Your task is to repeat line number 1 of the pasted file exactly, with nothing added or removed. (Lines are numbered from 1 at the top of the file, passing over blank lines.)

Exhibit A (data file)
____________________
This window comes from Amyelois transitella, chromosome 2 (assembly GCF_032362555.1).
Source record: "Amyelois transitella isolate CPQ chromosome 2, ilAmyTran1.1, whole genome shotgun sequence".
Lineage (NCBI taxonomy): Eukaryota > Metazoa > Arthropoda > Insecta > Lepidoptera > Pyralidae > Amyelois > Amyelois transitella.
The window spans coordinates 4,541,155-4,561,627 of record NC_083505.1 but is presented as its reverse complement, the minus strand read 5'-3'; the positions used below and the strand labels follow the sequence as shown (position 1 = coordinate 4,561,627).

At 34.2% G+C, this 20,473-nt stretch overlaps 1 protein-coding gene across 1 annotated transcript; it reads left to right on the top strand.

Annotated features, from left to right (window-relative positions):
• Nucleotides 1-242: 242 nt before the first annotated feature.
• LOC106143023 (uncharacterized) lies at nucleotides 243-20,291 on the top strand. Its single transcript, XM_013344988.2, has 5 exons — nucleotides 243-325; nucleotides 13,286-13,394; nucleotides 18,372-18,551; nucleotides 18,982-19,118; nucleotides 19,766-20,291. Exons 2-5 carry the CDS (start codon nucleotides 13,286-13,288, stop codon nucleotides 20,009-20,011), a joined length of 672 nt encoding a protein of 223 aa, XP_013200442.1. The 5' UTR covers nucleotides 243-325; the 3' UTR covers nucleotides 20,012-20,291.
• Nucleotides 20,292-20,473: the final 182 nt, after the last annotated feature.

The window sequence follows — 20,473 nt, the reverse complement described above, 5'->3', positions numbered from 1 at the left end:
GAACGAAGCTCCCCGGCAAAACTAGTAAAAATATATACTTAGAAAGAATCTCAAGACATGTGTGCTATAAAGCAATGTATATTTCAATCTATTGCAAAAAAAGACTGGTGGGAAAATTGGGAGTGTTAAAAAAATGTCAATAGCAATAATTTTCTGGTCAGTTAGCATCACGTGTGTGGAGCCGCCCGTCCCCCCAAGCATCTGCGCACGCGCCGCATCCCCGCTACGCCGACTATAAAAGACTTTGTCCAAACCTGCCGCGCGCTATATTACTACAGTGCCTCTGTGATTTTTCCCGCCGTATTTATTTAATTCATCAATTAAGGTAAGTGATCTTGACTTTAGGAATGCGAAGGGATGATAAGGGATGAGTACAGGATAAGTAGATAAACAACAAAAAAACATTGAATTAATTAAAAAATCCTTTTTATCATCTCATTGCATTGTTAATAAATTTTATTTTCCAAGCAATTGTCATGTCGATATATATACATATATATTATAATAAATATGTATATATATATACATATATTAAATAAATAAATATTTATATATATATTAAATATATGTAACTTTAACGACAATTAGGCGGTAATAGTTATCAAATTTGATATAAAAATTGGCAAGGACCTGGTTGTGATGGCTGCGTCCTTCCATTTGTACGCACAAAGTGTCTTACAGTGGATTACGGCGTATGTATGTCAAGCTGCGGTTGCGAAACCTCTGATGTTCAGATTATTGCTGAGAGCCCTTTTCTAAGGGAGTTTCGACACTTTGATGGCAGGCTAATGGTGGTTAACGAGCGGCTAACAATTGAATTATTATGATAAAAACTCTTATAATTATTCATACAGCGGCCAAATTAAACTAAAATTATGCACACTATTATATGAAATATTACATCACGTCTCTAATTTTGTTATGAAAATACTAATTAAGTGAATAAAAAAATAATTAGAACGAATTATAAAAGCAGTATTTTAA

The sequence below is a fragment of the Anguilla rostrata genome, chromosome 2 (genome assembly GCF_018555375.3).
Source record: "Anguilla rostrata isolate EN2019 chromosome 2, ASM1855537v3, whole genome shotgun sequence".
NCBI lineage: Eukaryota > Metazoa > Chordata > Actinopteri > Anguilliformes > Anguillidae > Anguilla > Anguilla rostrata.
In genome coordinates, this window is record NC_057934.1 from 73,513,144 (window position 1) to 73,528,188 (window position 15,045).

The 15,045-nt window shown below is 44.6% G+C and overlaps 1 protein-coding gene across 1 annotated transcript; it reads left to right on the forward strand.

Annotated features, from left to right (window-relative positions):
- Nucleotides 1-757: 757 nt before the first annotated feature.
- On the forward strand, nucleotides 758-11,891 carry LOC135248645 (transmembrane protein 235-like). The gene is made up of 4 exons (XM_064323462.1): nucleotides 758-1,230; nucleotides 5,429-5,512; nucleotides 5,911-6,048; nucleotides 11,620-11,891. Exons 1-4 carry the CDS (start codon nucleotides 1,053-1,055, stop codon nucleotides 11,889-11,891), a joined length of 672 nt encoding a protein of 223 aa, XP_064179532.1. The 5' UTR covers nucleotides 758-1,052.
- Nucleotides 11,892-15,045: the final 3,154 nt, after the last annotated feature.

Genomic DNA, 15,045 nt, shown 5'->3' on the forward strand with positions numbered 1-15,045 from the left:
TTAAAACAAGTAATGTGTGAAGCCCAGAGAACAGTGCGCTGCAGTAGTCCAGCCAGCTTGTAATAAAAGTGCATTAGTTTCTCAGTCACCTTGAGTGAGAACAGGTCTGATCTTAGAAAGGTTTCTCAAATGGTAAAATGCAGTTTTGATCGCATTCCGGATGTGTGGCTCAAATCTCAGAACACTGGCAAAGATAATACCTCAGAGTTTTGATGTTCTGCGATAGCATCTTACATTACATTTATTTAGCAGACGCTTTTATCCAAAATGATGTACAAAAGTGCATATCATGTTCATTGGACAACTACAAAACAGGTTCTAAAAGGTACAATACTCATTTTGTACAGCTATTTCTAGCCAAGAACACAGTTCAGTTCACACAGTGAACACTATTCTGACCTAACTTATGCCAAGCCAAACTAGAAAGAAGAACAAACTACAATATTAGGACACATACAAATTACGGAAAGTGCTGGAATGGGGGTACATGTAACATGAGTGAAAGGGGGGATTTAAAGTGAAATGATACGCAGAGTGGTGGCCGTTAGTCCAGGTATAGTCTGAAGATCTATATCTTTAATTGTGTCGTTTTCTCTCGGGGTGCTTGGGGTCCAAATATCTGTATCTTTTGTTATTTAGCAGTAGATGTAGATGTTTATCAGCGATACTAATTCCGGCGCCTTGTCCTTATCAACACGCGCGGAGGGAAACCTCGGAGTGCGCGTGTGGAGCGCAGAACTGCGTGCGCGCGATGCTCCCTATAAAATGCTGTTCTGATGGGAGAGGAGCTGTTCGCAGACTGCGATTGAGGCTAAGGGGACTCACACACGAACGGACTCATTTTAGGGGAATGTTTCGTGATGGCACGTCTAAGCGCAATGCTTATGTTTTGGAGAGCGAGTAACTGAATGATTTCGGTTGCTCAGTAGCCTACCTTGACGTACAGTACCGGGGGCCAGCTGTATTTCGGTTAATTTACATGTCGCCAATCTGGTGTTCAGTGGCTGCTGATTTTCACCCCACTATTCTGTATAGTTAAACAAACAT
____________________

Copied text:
This window comes from Amyelois transitella, chromosome 2 (assembly GCF_032362555.1).